3 Expenses You Can't Afford to Forget When Buying a New Home

by Christy Bieber | Updated July 19, 2021 - First published on June 22, 2021

Many or all of the products here are from our partners that pay us a commission. It’s how we make money. But our editorial integrity ensures our experts’ opinions aren’t influenced by compensation. Terms may apply to offers listed on this page.
A smiling man and woman moving a couch into the living room in their new home.

Image source: Getty Images

You don't want to be caught off guard by these costs.

When you buy a house, it can be a very expensive process that requires you to come up with tens of thousands of dollars in upfront costs.

For example, you'll need money for a down payment, as well as for closing costs, which can include expenses such as an appraisal fee and mortgage origination fee. Your down payment should ideally be around 20% of your home's value, while closing costs can add up to as much as 2% to 5% of the price of the home you're buying.

And, on top of these expenditures, you'll likely also want to make sure you have a hefty savings account before purchasing a property. It will come in handy for a number of reasons, including:

While you're saving money for all of these essential costs, unfortunately there are some other expenses that you might not be thinking of that could fall through the cracks. You could end up really regretting not having money set aside for them. So make sure you don't forget the following when you decide how much money you need to move to a new place.

1. Moving costs

Moving costs money. There's no way around that, even if you try to do most of the work yourself and even if you are moving locally.

You'll need boxes, packing materials, a moving truck, and gas -- at a minimum. And if you don't want to spend endless hours packing or aren't capable of lifting very heavy items on your own, then you'll also need to pay for professional help.

Depending on how far you're moving, how much stuff you have, and how much you plan to DIY, you should budget anywhere from a few hundred dollars to tens of thousands of dollars for a move. Get some price quotes early on in the process so you won't be caught off guard by just how much relocating your possessions can cost you.

2. New furniture

A new house usually means you have some new spaces to fill. Your existing furniture may not fit properly or you may need new items to go into rooms you didn't have in your old house.

This may not be an expense you need to incur immediately upon moving in. But chances are good that you don't want to get stuck living for months or years in an unfurnished home.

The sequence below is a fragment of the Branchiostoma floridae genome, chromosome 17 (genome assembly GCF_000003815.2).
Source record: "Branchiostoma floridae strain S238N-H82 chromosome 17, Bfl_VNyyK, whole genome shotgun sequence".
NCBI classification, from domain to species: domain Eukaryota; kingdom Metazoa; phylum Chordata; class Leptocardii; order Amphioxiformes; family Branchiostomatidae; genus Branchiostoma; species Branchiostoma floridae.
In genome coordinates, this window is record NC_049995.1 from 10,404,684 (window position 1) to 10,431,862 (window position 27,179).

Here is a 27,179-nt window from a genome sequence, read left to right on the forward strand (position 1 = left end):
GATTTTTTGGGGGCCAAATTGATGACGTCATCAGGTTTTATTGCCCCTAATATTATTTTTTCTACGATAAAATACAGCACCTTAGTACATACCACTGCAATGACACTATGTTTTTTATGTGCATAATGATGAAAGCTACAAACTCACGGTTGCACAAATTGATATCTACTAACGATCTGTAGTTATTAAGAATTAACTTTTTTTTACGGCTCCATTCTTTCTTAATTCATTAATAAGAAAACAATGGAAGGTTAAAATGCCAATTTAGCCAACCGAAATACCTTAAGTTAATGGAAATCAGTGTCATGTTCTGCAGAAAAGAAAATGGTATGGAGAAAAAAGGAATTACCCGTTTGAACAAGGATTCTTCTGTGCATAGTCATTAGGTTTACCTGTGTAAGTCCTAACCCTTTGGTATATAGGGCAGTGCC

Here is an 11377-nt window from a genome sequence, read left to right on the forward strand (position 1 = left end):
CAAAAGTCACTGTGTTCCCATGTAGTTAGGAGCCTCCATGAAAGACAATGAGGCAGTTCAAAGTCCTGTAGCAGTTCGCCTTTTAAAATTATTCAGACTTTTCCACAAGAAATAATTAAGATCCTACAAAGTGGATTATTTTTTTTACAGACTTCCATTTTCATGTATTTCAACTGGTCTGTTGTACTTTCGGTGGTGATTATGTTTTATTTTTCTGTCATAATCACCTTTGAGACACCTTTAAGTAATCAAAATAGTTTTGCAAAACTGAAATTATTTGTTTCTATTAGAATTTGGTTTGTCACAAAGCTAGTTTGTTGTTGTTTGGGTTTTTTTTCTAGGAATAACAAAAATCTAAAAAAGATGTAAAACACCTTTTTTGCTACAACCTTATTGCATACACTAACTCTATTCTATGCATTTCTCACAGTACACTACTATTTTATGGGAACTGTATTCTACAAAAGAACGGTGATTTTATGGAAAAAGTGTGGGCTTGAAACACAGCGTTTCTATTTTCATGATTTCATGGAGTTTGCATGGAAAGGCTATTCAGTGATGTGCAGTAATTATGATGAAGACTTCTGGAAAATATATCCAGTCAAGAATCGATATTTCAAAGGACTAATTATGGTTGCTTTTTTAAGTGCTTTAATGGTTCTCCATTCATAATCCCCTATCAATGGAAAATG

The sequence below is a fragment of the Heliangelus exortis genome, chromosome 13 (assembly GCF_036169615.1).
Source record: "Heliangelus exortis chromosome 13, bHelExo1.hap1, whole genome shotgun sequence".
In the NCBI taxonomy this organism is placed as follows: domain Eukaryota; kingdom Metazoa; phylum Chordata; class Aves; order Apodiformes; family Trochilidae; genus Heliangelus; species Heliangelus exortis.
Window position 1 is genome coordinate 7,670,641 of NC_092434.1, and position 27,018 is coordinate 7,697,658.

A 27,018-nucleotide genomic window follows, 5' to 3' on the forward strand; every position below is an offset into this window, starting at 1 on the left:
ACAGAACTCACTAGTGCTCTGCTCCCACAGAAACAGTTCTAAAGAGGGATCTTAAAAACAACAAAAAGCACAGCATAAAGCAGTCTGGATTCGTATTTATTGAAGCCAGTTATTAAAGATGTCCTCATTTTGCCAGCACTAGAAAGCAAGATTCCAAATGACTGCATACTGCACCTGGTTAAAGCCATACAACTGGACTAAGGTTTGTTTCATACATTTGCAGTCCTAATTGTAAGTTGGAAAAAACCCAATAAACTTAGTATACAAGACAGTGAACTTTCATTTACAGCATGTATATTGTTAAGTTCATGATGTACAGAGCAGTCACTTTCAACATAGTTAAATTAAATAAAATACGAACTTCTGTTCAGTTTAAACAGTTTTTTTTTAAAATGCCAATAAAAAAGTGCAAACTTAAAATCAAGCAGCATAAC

Think about the essentials you'll need in your new space, get some prices on what those furniture items will cost, and start saving for them.

3. Utility hookup deposits

When you sign up for water, sewer, electricity, and internet at your new home, there will almost assuredly be upfront costs to pay to get your services turned on.

In fact, each individual utility provider may require you to pay a deposit or hookup fees. This can add up to hundreds or even thousands of dollars that you need to come up with. And this cost isn't optional, unless you want to go without electricity or the internet when you move in.

When you decide it's the right time to buy a home, it helps to be prepared. By making sure that you save up for these costs ahead of time, you can hopefully avoid having to borrow money just to get set up in your new home. You should make it a point to be well prepared to get your possessions moved in, your utilities hooked up, and your space looking perfect so you can start enjoying the new home that you worked so hard to buy.

The Ascent's Best Mortgage Lender of 2022

Mortgage rates are at their highest level in years — and expected to keep rising. It is more important than ever to check your rates with multiple lenders to secure the best rate possible while minimizing fees. Even a small difference in your rate could shave hundreds off your monthly payment.

That is where Better Mortgage comes in.

You can get pre-approved in as little as 3 minutes, with no hard credit check, and lock your rate at any time. Another plus? They don’t charge origination or lender fees (which can be as high as 2% of the loan amount for some lenders).

Read our free review

About the Author